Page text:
You mentioned that your mother taught English. Did this factor into your decision to become an English literature major?

There’s probably a direct connection. She was an English major and taught English literature for many years. From the time that I was about 5, I knew I was going to go to UCLA to study English literature. It was nothing that was forced on me; I just really enjoyed reading and the vistas that it opened. Majoring in English was a great opportunity to study something that I loved.

“At the time, my father, the practical one, would say, ‘What are you going to do with that degree?’ — which is what parents sometimes say to children who want to study the arts or the humanities. But the truth is you find a way to be successful if you have passion for something, and I always had passion for  literature.

mary papazianYou served as a professor for many years. What led you to become an administrator?

I had the opportunity to participate in the university self-study for accreditation for Oakland University, Michigan. That experience exposed me to the entire university, academic and non-academic. Ultimately the success of the self-study is what led me to be invited to be associate dean of the College of Arts and Sciences.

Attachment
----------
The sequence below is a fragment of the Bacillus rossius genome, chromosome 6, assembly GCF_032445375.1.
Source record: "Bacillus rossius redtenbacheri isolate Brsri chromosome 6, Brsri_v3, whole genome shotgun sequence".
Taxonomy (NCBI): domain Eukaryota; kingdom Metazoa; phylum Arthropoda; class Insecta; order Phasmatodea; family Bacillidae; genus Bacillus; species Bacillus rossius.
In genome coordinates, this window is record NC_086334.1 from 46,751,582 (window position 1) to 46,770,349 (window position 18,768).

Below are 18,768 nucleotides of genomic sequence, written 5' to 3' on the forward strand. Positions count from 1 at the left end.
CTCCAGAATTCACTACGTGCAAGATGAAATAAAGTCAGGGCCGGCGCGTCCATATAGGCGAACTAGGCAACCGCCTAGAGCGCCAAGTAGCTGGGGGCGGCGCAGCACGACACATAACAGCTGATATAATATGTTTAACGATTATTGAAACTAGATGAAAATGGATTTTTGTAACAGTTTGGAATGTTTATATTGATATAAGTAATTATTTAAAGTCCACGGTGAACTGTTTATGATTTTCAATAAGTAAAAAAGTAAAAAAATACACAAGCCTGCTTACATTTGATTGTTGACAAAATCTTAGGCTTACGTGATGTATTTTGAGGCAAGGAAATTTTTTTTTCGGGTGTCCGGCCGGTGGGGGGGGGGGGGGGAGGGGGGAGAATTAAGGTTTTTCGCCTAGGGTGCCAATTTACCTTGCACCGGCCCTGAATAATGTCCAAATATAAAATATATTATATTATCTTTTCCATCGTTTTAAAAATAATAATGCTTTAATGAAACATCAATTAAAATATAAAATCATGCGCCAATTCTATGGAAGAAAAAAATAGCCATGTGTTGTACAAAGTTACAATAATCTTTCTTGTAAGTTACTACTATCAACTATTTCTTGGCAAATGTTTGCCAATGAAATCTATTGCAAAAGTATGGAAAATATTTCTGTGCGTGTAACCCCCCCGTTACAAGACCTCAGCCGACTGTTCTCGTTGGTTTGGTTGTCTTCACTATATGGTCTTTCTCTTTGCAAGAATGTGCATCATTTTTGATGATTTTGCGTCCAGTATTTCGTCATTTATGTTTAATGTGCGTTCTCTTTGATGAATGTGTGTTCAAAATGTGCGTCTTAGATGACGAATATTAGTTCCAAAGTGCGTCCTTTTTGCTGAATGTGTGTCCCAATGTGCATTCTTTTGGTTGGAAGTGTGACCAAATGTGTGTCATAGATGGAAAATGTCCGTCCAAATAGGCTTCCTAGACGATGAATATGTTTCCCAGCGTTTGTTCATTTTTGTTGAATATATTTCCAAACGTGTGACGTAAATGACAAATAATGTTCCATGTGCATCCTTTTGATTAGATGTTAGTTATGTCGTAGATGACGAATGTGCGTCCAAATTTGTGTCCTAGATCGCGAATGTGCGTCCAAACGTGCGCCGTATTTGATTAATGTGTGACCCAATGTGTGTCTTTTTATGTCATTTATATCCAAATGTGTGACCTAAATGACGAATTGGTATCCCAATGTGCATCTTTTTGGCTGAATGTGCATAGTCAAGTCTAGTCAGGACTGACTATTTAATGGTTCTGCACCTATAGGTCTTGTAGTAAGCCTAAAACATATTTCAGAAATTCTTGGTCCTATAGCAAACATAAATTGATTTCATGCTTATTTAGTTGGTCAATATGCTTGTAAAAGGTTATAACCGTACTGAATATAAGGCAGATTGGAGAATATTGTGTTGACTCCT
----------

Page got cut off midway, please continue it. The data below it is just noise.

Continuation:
But it’s important to note that I never call myself simply an administrator. I consider myself an academic administrator, because I’ve always continued to nurture my identity as a faculty member. I try to stay active in my field as much as possible given the time constraints. At the end of the day, it’s what really motivates me . . . teaching, reading and writing about what I love and sharing that passion with students and colleagues. In my experience, the best academic leaders are those who come out of rich academic traditions.

What was it about Southern that attracted you?

I found that I felt a strong resonance with Southern's powerful mission of engagement, social justice and creating access, but with a strong commitment to excellence at the same time. It was very much aligned with the kinds of institutions that I have been at from the beginning of my career and so I saw that there might be a nice fit here.

What are some of your immediate goals?